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Grief is Not a Learning Opportunity

When I have been in moments of grief and someone tells me, “You will learn so much from this,” I want to scream.

When I have been in moments of grief and someone tells me, “You will learn so much from this,” I want to scream.

Grief is not a learning opportunity. Grief cannot be encapsulated into pithy facts learned about the universe, because grief dismantles the universe and asks us, while standing in the shambles, “What do you think you’ll do with this, punk?”
It is not a learning opportunity, though many of us can find relief by shifting into an observer role, looking at the undulating waves of loss and anxiety and anger and relief instead of swimming in those feelings.
Over the past few months now, since launching my podcast Kaddish, I have become the Death Girl to my networks and listeners–any question, or fact, or article on death comes my way. Kaddish was born out of an outpouring of need, for a resource that can hold how identity makes grief and dying difficult, beautiful, and nuanced. And now, having just launched the third full episode of Kaddish, I find myself being drawn to people who are experiencing these moments, and being connected with stories and resources on any range of topics about death and dying.
It feels good to know where to put something–especially when that something is death, when that topic feels too big to hold. So I’m happy to read every email, have every conversation over the kiddush oneg, and take every walk with friends. And knowing where to put  something, see that is why ritual matters, why it can save our lives. Because we have somewhere to put  these feelings that are so huge, that are ripping us apart. Because in ritual we can express relief that it’s over, joy over a life lived, guilt over not doing more. Ritual can hold all that.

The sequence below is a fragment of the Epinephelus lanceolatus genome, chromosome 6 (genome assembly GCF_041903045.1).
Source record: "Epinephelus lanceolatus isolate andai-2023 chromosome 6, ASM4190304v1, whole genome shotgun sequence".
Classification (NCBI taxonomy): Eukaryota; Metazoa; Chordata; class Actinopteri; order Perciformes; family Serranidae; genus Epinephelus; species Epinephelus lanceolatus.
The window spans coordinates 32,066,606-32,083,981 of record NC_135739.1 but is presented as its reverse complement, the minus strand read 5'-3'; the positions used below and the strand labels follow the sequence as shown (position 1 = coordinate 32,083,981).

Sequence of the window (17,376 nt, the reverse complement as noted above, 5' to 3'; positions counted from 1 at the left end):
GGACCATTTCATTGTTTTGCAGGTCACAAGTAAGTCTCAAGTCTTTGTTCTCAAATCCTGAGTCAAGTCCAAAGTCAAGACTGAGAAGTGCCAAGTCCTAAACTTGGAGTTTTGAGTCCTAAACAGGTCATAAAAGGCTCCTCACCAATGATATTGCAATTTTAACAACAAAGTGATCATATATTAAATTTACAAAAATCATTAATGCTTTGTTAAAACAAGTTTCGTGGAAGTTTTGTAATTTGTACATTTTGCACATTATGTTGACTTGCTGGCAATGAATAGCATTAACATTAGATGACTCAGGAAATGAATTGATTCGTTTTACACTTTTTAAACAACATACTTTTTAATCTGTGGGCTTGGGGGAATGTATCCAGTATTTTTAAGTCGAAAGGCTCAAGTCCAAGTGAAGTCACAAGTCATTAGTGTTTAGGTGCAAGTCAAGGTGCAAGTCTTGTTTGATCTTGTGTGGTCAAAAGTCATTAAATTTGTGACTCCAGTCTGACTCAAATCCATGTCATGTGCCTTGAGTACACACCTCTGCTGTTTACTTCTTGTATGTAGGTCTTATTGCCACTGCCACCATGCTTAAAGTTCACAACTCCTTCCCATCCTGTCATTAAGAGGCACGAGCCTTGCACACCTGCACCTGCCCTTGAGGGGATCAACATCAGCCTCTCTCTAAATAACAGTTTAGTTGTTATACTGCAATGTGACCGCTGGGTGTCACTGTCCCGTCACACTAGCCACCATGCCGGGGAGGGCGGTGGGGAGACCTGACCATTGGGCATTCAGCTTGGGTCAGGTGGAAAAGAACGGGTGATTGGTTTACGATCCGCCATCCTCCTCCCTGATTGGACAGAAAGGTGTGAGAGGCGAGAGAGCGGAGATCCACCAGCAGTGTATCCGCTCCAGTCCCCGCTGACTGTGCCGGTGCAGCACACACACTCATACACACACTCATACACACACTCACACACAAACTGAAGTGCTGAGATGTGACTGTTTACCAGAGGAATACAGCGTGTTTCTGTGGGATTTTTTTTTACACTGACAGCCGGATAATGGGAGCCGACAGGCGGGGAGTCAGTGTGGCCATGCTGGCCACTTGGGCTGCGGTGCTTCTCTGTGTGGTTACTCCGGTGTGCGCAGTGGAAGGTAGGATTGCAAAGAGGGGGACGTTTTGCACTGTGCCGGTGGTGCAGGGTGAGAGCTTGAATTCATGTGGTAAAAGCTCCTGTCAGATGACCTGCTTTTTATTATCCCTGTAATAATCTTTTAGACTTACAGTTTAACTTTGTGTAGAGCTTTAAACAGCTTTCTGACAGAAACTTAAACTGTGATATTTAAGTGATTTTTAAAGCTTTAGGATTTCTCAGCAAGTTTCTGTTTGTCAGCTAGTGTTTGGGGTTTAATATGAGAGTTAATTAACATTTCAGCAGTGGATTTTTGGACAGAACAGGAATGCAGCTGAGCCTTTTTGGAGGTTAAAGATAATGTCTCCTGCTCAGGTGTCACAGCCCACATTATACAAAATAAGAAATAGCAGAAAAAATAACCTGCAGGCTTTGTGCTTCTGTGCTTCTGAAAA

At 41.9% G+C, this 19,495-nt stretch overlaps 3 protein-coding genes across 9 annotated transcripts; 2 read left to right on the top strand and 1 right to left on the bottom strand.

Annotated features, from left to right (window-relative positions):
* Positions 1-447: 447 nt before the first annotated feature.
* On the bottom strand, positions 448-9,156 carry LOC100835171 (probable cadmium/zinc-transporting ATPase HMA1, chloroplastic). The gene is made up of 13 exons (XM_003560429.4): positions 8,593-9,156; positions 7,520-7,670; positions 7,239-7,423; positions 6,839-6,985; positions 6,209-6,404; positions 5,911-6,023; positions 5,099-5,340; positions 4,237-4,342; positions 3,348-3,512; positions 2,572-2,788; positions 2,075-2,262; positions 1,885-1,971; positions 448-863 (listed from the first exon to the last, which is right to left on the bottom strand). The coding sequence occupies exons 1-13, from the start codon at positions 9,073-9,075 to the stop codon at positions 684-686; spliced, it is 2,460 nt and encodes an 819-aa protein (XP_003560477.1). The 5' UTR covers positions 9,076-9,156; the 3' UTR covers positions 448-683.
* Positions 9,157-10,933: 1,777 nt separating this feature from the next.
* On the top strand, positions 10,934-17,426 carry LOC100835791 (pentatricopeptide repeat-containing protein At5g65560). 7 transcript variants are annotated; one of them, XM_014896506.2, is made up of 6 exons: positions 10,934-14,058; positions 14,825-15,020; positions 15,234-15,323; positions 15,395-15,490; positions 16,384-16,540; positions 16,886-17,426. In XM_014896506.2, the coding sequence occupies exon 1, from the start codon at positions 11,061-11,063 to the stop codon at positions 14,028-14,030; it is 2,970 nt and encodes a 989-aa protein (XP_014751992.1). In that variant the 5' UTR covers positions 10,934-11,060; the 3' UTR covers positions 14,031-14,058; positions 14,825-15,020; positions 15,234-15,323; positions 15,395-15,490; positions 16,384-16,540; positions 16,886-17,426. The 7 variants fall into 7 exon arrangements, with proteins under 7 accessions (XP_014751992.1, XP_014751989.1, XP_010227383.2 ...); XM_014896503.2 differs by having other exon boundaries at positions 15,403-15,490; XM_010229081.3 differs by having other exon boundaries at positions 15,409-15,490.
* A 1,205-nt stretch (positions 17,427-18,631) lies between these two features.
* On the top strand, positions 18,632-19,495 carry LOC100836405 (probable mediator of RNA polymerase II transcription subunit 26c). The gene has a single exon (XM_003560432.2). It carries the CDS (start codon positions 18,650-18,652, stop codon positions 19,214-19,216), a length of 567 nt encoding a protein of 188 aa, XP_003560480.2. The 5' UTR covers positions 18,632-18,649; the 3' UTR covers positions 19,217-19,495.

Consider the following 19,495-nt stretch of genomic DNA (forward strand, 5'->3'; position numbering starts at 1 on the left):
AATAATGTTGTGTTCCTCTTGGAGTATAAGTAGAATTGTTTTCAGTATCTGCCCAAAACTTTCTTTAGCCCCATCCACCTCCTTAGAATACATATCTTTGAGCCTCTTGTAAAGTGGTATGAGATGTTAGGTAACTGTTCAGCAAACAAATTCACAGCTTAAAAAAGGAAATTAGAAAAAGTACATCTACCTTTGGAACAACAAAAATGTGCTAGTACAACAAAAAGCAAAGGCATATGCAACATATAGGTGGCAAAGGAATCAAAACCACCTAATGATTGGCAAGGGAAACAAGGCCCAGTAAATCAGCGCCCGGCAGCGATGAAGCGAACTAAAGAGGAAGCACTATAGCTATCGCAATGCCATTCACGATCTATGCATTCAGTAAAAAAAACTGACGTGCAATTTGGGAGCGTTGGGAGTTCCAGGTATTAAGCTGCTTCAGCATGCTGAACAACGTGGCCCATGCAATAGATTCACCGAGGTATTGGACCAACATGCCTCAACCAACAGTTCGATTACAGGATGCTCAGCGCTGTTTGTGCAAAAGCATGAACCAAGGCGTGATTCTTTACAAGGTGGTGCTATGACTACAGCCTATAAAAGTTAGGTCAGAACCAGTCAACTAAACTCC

Becoming the Death Girl for my communities means seeing the ways that we are all, truly, all of us, on a cycle of healing, memory, and acute grief.
Sitting at a table at a wedding this summer, and noticing one of my tablemates weep as the father of the bride gives a toast, knowing her own wedding was pending. Deeply seeing her hold that her own father was gone, that she was mourning his absence in this moment, and future moments.
Hearing classmates and teachers recite the mourner’s kaddish every day for a year as I do the same, and noticing how our voices grow bold, or shake, or grow routine, or quiet. Seeing the undulating power of a year of saying the same words for the same person. The only thing that changes is how we hold the grief.
Watching a dear friend put the Torah back into the ark on a Saturday morning, and being overcome knowing that this is how we lovingly dress bodies–we wrap them in holy garments, and place them in the ark. Knowing that she was preparing to do just the same for a family member. Knowing we create and recreate moments of our dying throughout life, to understand it somehow.
Grief is not a learning opportunity, but it is a cruel teacher. In the span of a lifetime we will create life, and recreate moments of dying- through dressing the Torah and putting it in the ark, through sickness and healing, through anxiety. In the span of a lifetime we will mourn death, we will feel the shock of absence and not be able to go on. We will swim in those waves. We won’t drown. Maybe what we learn from all this is how to swim.

Ariana Katz is the host of Kaddish, a podcast about death, mourning, and the people who do it. Ariana is a rabbinical student at the Reconstructionist Rabbinical College in Philadelphia. She is a member of the Philadelphia Reconstructionist Chevra Kadisha, a volunteer chaplain and board member at Planned Parenthood of South East Pennsylvania, and a member of the Jewish Voice for Peace Rabbinical Council. Ariana is in training to become a soferet, a scribe of sacred Jewish text.


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